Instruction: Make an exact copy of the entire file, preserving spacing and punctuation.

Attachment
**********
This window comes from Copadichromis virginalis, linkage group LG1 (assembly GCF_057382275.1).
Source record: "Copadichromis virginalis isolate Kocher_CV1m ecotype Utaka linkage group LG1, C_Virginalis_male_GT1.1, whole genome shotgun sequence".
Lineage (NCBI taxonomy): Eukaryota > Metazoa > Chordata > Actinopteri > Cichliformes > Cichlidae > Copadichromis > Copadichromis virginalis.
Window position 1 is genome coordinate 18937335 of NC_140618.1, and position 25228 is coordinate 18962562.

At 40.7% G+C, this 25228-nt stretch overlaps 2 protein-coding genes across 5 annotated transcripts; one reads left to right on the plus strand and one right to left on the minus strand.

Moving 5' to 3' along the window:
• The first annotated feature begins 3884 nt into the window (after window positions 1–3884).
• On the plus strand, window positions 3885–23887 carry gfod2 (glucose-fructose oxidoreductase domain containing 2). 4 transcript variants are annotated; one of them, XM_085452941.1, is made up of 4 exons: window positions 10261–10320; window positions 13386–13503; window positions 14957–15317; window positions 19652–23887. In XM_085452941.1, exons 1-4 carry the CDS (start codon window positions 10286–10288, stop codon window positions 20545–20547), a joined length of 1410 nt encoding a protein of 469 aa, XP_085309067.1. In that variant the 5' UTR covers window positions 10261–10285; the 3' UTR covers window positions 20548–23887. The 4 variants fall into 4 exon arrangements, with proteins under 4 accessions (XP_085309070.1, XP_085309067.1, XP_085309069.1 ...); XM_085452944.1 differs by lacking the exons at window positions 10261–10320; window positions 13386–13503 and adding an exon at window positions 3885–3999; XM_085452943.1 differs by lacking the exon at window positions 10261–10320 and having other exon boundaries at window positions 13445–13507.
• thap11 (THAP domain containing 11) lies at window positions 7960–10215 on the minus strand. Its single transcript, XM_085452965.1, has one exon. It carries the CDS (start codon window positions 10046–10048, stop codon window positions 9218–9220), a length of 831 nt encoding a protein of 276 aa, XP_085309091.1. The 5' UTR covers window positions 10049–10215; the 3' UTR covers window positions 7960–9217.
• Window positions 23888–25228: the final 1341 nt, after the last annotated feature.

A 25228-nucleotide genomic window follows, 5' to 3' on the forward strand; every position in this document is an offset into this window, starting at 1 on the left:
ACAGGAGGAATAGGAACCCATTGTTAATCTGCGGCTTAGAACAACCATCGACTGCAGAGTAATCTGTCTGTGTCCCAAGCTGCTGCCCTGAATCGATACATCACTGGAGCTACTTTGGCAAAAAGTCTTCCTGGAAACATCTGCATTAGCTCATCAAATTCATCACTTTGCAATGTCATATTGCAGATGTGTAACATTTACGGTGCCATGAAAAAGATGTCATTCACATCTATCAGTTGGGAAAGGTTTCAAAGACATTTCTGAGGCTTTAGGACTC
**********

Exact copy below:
This window comes from Copadichromis virginalis, linkage group LG1 (assembly GCF_057382275.1).
Source record: "Copadichromis virginalis isolate Kocher_CV1m ecotype Utaka linkage group LG1, C_Virginalis_male_GT1.1, whole genome shotgun sequence".
Lineage (NCBI taxonomy): Eukaryota > Metazoa > Chordata > Actinopteri > Cichliformes > Cichlidae > Copadichromis > Copadichromis virginalis.
Window position 1 is genome coordinate 18937335 of NC_140618.1, and position 25228 is coordinate 18962562.

At 40.7% G+C, this 25228-nt stretch overlaps 2 protein-coding genes across 5 annotated transcripts; one reads left to right on the plus strand and one right to left on the minus strand.

Moving 5' to 3' along the window:
• The first annotated feature begins 3884 nt into the window (after window positions 1–3884).
• On the plus strand, window positions 3885–23887 carry gfod2 (glucose-fructose oxidoreductase domain containing 2). 4 transcript variants are annotated; one of them, XM_085452941.1, is made up of 4 exons: window positions 10261–10320; window positions 13386–13503; window positions 14957–15317; window positions 19652–23887. In XM_085452941.1, exons 1-4 carry the CDS (start codon window positions 10286–10288, stop codon window positions 20545–20547), a joined length of 1410 nt encoding a protein of 469 aa, XP_085309067.1. In that variant the 5' UTR covers window positions 10261–10285; the 3' UTR covers window positions 20548–23887. The 4 variants fall into 4 exon arrangements, with proteins under 4 accessions (XP_085309070.1, XP_085309067.1, XP_085309069.1 ...); XM_085452944.1 differs by lacking the exons at window positions 10261–10320; window positions 13386–13503 and adding an exon at window positions 3885–3999; XM_085452943.1 differs by lacking the exon at window positions 10261–10320 and having other exon boundaries at window positions 13445–13507.
• thap11 (THAP domain containing 11) lies at window positions 7960–10215 on the minus strand. Its single transcript, XM_085452965.1, has one exon. It carries the CDS (start codon window positions 10046–10048, stop codon window positions 9218–9220), a length of 831 nt encoding a protein of 276 aa, XP_085309091.1. The 5' UTR covers window positions 10049–10215; the 3' UTR covers window positions 7960–9217.
• Window positions 23888–25228: the final 1341 nt, after the last annotated feature.

A 25228-nucleotide genomic window follows, 5' to 3' on the forward strand; every position in this document is an offset into this window, starting at 1 on the left:
ACAGGAGGAATAGGAACCCATTGTTAATCTGCGGCTTAGAACAACCATCGACTGCAGAGTAATCTGTCTGTGTCCCAAGCTGCTGCCCTGAATCGATACATCACTGGAGCTACTTTGGCAAAAAGTCTTCCTGGAAACATCTGCATTAGCTCATCAAATTCATCACTTTGCAATGTCATATTGCAGATGTGTAACATTTACGGTGCCATGAAAAAGATGTCATTCACATCTATCAGTTGGGAAAGGTTTCAAAGACATTTCTGAGGCTTTAGGACTC